Amanda Bennett’s memoir, The Cost of Hope: The Story of A Marriage, A Family and a Quest for Life, is one of the most intelligent memoirs I’ve read in years. Bennett takes her own personal experience fighting to save her husband’s life in his struggle against a rare form of kidney cancer and as an investigative reporter she uses his story to illustrate what all of us face: the cost of hope.
First Bennet hooks the reader with their romantic adventures. In 1983 she worked as the lone Wall Street Journal reporter in Peking and at a party thrown by John Broder of the Chicago Tribune she met a man who claimed to be a Fulbright scholar studying relations between China and Soviet Union, Mr. Terence B. Foley. She soon discovered he is really the Country Director for the American Soybean Association when they meet again a big American bank opening reception.
“You’re cute. You’re a journalist. I wanted to talk to you. Journalists are always working. How long would you have talked to me if I told you I was in soybeans? You wanted to talk about China and Russia, so I made up a person who could talk about China and Russia. I knew you’d find out sooner or later” Bennett quotes her husband as she recounts the start of their romance. Bennett pursued her career in journalism (earned a Pulitzer Prize and co-chaired the Pulitzer Prize Board) and they raised two children while she served as editor at The Philadelphia Inquirer, the Herald-Leader in Lexington, and The Oregonian; with a stint in Atlanta as bureau chief for The Wall Street Journal. Foley could play 15 different instruments, spoke six languages, worked as a sports photographer, real estate appraiser, San Francisco cable car conductor, and completed his Ph.D. in Chinese history at age 60. A passionate love story spanning two decades, when in walks cancer on their son’s 12th birthday.
This is so much more than a widow’s story. It’s all of our stories. More fortunate than many to have insurance and good medical care, Terence and Amanda hope for the best. After a painful emergency room visit for stomach pain, Terence is admitted to the hospital with a diagnosis of severe ulcerative colitis. The attending physician, almost as an aside, mentions a shadow is present on Terence’s kidney and they should have that looked at. Before this health crisis is over, the entire colon is removed and a cyst on the kidney is identified. Ten years later the cancer eventually killed Terence.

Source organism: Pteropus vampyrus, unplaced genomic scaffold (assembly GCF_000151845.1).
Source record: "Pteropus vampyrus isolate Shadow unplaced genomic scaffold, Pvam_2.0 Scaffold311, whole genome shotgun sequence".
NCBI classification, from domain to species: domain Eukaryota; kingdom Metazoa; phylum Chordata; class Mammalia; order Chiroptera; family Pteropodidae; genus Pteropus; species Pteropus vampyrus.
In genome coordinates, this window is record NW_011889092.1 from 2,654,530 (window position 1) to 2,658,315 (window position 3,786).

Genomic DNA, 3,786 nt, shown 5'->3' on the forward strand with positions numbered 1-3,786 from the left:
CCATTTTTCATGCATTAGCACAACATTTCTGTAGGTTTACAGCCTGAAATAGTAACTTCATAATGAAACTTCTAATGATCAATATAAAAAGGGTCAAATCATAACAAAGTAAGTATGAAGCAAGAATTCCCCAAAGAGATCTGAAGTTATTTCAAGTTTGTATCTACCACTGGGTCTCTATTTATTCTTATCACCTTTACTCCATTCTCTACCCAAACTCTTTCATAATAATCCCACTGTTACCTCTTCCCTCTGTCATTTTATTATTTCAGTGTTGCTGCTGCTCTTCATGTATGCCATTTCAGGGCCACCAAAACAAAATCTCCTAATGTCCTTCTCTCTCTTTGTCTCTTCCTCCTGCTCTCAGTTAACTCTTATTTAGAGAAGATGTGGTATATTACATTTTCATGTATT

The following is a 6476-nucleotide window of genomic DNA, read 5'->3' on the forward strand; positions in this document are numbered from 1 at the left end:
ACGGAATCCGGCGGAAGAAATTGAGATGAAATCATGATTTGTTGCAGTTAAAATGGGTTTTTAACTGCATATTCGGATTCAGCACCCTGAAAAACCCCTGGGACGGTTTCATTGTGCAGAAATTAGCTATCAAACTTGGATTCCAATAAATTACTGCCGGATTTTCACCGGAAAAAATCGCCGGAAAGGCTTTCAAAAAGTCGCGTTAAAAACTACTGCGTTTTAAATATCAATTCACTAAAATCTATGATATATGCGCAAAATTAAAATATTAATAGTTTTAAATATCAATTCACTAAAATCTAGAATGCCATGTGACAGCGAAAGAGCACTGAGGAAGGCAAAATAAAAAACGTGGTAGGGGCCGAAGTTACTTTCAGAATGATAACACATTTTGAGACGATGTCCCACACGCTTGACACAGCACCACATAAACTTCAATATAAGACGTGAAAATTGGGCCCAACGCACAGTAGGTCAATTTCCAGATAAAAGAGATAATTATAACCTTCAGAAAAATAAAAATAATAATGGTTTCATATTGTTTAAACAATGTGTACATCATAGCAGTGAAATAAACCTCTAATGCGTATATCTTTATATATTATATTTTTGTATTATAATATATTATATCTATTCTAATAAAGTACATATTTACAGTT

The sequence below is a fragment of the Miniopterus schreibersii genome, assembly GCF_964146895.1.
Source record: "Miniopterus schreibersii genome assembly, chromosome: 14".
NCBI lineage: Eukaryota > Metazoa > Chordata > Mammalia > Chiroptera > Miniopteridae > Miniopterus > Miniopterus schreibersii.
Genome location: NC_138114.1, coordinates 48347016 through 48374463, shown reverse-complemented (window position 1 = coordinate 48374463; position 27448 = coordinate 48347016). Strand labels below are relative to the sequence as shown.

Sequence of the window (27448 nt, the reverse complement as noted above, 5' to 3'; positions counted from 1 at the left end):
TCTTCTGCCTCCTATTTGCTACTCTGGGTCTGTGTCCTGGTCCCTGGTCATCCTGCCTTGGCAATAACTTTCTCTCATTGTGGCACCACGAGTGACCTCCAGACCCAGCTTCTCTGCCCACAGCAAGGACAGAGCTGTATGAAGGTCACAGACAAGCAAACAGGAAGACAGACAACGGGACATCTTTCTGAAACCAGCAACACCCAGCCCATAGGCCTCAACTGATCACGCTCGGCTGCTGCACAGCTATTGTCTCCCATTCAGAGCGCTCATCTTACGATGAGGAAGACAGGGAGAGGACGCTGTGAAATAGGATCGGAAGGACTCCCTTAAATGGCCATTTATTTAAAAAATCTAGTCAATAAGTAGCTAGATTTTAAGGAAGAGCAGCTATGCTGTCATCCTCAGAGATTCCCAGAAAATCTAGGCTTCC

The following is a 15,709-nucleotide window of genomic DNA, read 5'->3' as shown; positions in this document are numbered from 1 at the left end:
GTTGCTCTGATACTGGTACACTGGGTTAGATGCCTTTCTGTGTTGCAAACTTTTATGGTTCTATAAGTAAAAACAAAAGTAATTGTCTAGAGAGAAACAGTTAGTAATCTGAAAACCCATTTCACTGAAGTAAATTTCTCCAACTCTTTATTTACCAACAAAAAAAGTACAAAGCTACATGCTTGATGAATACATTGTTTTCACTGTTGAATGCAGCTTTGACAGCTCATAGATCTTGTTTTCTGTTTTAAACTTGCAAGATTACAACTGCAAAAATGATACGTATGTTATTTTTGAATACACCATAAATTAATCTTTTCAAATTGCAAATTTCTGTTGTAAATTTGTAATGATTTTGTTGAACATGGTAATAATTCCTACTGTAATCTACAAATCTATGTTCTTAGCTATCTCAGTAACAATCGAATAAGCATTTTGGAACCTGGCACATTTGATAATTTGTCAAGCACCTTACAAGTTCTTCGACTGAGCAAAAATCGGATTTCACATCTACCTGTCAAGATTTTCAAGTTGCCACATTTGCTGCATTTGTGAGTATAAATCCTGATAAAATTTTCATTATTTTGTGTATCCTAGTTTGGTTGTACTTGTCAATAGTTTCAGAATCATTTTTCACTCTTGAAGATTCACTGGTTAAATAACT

In an unflinching manner, Amanda retraces their steps in the medical system and examines the medical decisions and financial costs; especially the ways in which the expenses are masked from patients, the healthcare consumers. Because Amanda and her husband had insurance policies and because they moved around and changed jobs and insurance providers they had comparative costs for comparable services. The intricacies of insurance billing are laid bare as inane. The interviews she has with the doctors and oncologists and her review of the research doesn’t find fault with the quality of care or the performance of caregivers. Her compassionate explanation of the costs of her own husband’s care begs for a more clear-eyed look at end-of-life decision-making.
For three years they did not treat the cancer in Terence Foley. Yet every three to four months they would return to the oncology clinic to make sure the cancer kept quiet. $36,000 for doing nothing but waiting and watching. She didn’t think about shopping around for cheaper CAT scans. What matters most is what works to make the patient better and you don’t question the cost when speaking to your doctor, you question the effectiveness of a treatment or a drug. Will it make him better? Is there hope?
“Today as I review the records and the research, the stark reality of even the most optimistic outcome leaps out at me. Even the best chances were slim, I can see in retrospect. Yet back then, hard as I looked, I saw none of that. Terence and I believe in these drugs with a belief that is beyond belief. Partly as a result of our belief, for the next year and a half, these drugs buy us a normal life. They buy us hope,” Bennett writes with the distance and perspective of time. And during those years the simple pleasures of family life are appreciated. “The dailiness of our lives. That is what hope buys us.”
In the end, looking back over all the research she did of Foley’s medical records, the one finding that popped out is the sheer volume of procedures done over again and again. Seventy-six CAT scans during a seven-year illness ranging in price from $550 to more than $3,000 each. The experimental drugs billed to the insurance companies at $27,000 per dose with the insurance company receiving a $20,000 discount reminded Amanda Bennett of her experiences in Chinese markets bartering with vendors who named “…ridiculous prices that have no bearing on reality, hoping that some won’t drive such hard bargains. And the only ones who can’t see what is going on are the people like Terence and me who are using the care, and the employers like mine who are paying the bills.”
The sum total of the financial costs for Terence Foley’s medical care? $618,616.00
No regrets, no ‘what-ifs’, no finger pointing. Amanda Bennett recalls with humor and honesty her husband’s feisty character and humanizes the healthcare providers who treated him. She’s tough as nails on herself. She can’t help but ask herself how much Terence endured in the painful treatments and drug trials just because he knew she wanted him to live. The cruel twist to our medical system in its benevolence to extend life now leaves some loved ones’ grief contaminated with guilt and extraordinary outstanding medical expenses to boot. This memoir conveys that national tragedy.
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